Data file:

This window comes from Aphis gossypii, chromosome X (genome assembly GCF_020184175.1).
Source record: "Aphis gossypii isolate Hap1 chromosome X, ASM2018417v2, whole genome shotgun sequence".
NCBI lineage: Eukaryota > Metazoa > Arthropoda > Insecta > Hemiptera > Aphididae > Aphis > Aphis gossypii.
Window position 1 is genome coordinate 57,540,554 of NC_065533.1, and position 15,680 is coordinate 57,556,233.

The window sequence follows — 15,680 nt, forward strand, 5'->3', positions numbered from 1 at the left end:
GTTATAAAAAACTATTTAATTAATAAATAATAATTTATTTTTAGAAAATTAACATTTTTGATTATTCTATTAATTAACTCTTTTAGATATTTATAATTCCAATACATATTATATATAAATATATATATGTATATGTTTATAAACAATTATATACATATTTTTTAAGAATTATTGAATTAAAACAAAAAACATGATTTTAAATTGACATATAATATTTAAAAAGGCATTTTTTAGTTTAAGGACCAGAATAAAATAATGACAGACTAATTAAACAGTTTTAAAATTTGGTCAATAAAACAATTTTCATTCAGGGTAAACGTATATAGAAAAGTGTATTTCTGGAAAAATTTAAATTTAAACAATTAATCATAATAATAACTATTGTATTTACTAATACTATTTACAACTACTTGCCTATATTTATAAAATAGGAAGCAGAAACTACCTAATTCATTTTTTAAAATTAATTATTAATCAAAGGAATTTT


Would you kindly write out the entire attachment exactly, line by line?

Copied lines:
This window comes from Aphis gossypii, chromosome X (genome assembly GCF_020184175.1).
Source record: "Aphis gossypii isolate Hap1 chromosome X, ASM2018417v2, whole genome shotgun sequence".
NCBI lineage: Eukaryota > Metazoa > Arthropoda > Insecta > Hemiptera > Aphididae > Aphis > Aphis gossypii.
Window position 1 is genome coordinate 57,540,554 of NC_065533.1, and position 15,680 is coordinate 57,556,233.

The window sequence follows — 15,680 nt, forward strand, 5'->3', positions numbered from 1 at the left end:
GTTATAAAAAACTATTTAATTAATAAATAATAATTTATTTTTAGAAAATTAACATTTTTGATTATTCTATTAATTAACTCTTTTAGATATTTATAATTCCAATACATATTATATATAAATATATATATGTATATGTTTATAAACAATTATATACATATTTTTTAAGAATTATTGAATTAAAACAAAAAACATGATTTTAAATTGACATATAATATTTAAAAAGGCATTTTTTAGTTTAAGGACCAGAATAAAATAATGACAGACTAATTAAACAGTTTTAAAATTTGGTCAATAAAACAATTTTCATTCAGGGTAAACGTATATAGAAAAGTGTATTTCTGGAAAAATTTAAATTTAAACAATTAATCATAATAATAACTATTGTATTTACTAATACTATTTACAACTACTTGCCTATATTTATAAAATAGGAAGCAGAAACTACCTAATTCATTTTTTAAAATTAATTATTAATCAAAGGAATTTT